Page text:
ANDREW STERRETT ALEXANDER
The History of West Virginia, Old and New
Published 1923, The American Historical Society, Inc.,
Chicago and New York, Volume II.
ANDREW STERRETT ALEXANDER, judge of the Court of Common Pleas
of Kanawha County, is a Charleston lawyer and banker, and is one of a number of prominent representatives of this name and
family running back into the earliest pioneer times of what is now West Virginia.
He is descended from Archibald Alexander, who came from Scotland
in 1737. His son Mathew lived at Waynesboro, Virginia, and by his marriage to Margaret Black was the father of Samuel Alexander,
grandfather of Judge Alexander. Samuel Alexander was born at Waynesboro May 17, 1784, and subsequently removed to Mason County,
West Virginia, where for many years he was a justice of the peace and was also made sheriff, though on account of age his son
William performed the active duties of the office.
The wife of Samuel Alexander was Elizabeth Arbuckle, who was born
July 15, 1790, at Fort Randolph, and died July 26, 1860. She was married in 1812. Her father, William Arbuckle, was born in
Betetourt County, March 3, 1752, and in 1778 moved to Fort Randolph, now Point Pleasant, West Virginia. He lived there
fifteen years and then went to Greenbrier County, but in the winter of 1796-97 returned to the Kanawha Valley and settled on
his extensive estate some fifteen miles above Fort Randolph, where he spend the rest of his life. William Arbuckle married Catherine
Madison, a daughter of Humphrey Madison, niece of Bishop John Madison and Governor George Madison, and cousin to President James
Madison. Her mother, Mary Dickinson, was a daughter of John Dickinson, one of the signers of the Constitution of the United
States. The first husband of Catherine, William McClanahan, was killed at the battle of Point Pleasant October 10, 1774.
William Arbuckle Alexander, father of Judge Alexander, was born in
Mason County November 3, 1816. He was the son who performed the active duties of sheriff under his father, and subsequently became
sheriff of Putnam County when it was created from portions of Mason and Kanawha. He received from his father an extensive tract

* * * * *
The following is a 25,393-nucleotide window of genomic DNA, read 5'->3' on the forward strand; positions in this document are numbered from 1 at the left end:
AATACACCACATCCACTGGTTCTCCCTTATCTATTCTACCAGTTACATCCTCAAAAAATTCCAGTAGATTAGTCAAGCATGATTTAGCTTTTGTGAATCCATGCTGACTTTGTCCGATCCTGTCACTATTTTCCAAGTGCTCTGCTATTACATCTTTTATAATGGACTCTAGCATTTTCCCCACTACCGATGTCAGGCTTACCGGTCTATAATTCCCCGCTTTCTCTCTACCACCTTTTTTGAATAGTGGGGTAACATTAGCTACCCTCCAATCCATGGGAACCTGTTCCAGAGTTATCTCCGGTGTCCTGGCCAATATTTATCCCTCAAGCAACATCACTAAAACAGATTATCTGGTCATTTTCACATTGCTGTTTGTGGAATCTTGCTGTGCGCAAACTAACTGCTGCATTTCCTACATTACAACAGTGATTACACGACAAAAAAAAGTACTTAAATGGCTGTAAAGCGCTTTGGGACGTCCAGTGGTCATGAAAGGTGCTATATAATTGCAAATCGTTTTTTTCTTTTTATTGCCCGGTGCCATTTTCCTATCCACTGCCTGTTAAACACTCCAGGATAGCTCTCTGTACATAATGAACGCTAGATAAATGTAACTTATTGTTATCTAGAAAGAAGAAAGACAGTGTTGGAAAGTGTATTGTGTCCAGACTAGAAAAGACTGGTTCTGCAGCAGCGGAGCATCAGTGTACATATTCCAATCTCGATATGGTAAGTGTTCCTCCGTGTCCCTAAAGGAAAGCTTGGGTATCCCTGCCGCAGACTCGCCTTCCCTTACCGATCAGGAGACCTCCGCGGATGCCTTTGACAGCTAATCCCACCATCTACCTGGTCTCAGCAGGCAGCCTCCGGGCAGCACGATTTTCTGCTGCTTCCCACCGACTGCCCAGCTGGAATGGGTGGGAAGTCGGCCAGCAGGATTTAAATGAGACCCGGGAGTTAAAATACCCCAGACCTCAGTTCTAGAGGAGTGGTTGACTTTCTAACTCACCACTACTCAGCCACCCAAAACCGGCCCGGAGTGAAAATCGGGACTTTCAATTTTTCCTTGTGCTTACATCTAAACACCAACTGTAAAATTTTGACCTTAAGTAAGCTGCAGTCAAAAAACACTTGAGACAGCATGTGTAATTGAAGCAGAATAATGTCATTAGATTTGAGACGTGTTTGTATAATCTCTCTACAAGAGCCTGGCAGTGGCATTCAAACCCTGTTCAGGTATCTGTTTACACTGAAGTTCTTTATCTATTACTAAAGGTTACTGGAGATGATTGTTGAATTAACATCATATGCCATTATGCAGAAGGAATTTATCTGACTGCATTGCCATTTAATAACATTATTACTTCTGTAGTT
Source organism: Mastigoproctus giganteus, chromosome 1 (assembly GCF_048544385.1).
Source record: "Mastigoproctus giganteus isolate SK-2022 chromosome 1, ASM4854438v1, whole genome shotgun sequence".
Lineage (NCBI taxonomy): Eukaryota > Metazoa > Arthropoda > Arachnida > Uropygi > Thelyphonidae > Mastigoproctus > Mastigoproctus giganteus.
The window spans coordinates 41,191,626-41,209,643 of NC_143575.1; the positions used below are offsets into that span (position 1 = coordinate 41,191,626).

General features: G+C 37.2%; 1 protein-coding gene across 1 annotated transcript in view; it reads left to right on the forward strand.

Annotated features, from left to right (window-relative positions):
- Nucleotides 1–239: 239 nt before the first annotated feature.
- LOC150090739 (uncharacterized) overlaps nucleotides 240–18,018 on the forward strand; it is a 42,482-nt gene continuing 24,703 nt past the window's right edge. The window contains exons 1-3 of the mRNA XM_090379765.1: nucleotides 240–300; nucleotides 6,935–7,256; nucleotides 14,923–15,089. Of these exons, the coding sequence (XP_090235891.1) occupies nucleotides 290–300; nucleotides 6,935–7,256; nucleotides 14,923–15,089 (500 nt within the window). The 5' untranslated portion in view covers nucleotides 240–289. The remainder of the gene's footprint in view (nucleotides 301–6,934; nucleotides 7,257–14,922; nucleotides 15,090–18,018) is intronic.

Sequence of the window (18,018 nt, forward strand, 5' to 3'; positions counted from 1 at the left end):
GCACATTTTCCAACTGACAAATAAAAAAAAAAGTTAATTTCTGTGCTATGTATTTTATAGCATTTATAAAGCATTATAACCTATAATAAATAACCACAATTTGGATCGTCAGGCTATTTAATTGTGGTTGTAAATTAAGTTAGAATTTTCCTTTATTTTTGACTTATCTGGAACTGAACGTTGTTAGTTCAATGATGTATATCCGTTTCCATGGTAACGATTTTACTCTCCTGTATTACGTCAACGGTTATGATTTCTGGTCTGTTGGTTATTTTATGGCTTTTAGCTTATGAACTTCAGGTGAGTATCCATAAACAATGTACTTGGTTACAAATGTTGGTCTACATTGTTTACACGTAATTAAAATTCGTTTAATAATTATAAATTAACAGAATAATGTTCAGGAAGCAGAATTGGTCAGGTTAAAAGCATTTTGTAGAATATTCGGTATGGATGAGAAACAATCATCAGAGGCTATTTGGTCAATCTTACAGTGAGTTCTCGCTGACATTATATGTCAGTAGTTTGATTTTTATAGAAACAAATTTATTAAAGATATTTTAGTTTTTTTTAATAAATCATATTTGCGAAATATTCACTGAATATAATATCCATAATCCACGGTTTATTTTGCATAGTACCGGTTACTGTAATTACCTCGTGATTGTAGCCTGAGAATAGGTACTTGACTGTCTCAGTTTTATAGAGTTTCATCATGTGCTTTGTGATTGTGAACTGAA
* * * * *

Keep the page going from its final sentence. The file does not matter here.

of land in Frazier Bottom, where in 1860 he built a large brick residence and where he lived until his death on April 1, 1885. He
was elected to the State Senate in 1871. On December 15, 1860, William A. Alexander married Leonora C. Ruffner, daughter of
Augustus and Mary E. (Rogers) Ruffner and granddaughter of Dr. Henry Rogers of Kanawha County.
Andrew Sterrett Alexander, a son of these parents, was born in
Putnam County August 7, 1867. As a youth he attended public schools, worked on the farm, taught school, and in 1890 graduated
from the law department of the University of West Virginia and in the same year was admitted to the bar at Charleston. Two years
later he was elected prosecuting attorney of Putnam County and re-elected for a second four year term in 1896. Judge Alexander
was democratic nominee for the Senate in 1900 and 1904, and in 1905 he removed to Charleston, where a large and profitable clientage
sought he professional energies. He was appointed city solicitor in 1907 and for a second term in 1911. He was also one of the
incorporators and the secretary and treasurer of the Southern States Mutual Life Insurance Company, now the George Washington
Life Insurance Company, when it was first organized.
He was elected judge of the Court of Common Pleas for Kanawha
County in November, 1916, and began his eight year term January 1, 1917. Judge Alexander is also vice president and director of the
Kanawha National Bank of Charleston, was organizer and first president of the bank of Winfield in Putnam County, and is
director of the Putnam County Bank at Hurricane.
In October, 1921, the rare honor, that of thirty-third degree in
Scottish Rite Masonry, was conferred upon Judge Alexander by the Supreme Council of Scottish Rite masonry for the Southern
Jurisdiction at Washington. He is a Knight Templar Mason, a past commander of Kanawha Commandery No. 4, and is a past potentate of
Beni-Kedem Temple, Nobles of the Mystic Shrine, at Charleston. Judge Alexander is an elder in the First Presbyterian Church at
Charleston, and his father, grandfather, and great-grandfather were Presbyterian elders in their time.
Judge Alexander married in Greenbriar County Elizabeth S. Mann,
granddaughter of William Mann, a pioneer of that county and daughter of Mathew Mann, who was a farmer and banker. Judge and
Mrs. Alexander have three children: Andrew Sterling, Leonora Ruffner and Mathew Mann Alexander.
The article entitled "Andrew Sterrett Alexander" published in
1923 is incorrect in the third paragraph. The sentence reads:
"The first husband of Catherine, [Madison] William McClenachan..."
is incorrect. She was married to Robert McClenachan Jr. May 15,
1770 in Augusta Co. Virginia, he died as is written in the
article on Oct. 10, 1774. Dr. William McClenachan, Robert's
younger brother by 2 years, died in the first half of 1776 in
Augusta Co., Virginia.
Robert McClenachan Jr.'s g-x6 granddaughter,
Meg (McClenahan) Theisen